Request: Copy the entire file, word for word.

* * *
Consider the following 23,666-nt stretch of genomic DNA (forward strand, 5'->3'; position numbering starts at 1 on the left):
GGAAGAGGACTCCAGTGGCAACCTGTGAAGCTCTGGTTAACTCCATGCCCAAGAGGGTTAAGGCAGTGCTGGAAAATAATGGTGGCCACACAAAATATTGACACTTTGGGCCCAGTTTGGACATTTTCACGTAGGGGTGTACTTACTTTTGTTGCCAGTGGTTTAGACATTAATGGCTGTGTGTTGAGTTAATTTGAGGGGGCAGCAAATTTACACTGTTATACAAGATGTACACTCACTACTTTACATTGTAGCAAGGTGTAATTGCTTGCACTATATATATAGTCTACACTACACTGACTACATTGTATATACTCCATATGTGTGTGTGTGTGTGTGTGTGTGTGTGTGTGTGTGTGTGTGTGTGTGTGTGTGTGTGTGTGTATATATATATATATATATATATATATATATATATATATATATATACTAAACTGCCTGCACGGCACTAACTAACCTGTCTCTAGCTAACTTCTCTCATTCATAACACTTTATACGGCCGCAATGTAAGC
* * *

Consider the following 23,666-nt stretch of genomic DNA (forward strand, 5'->3'; position numbering starts at 1 on the left):
GGAAGAGGACTCCAGTGGCAACCTGTGAAGCTCTGGTTAACTCCATGCCCAAGAGGGTTAAGGCAGTGCTGGAAAATAATGGTGGCCACACAAAATATTGACACTTTGGGCCCAGTTTGGACATTTTCACGTAGGGGTGTACTTACTTTTGTTGCCAGTGGTTTAGACATTAATGGCTGTGTGTTGAGTTAATTTGAGGGGGCAGCAAATTTACACTGTTATACAAGATGTACACTCACTACTTTACATTGTAGCAAGGTGTAATTGCTTGCACTATATATATAGTCTACACTACACTGACTACATTGTATATACTCCATATGTGTGTGTGTGTGTGTGTGTGTGTGTGTGTGTGTGTGTGTGTGTGTGTGTGTGTGTGTGTGTATATATATATATATATATATATATATATATATATATATATATATACTAAACTGCCTGCACGGCACTAACTAACCTGTCTCTAGCTAACTTCTCTCATTCATAACACTTTATACGGCCGCAATGTAAGC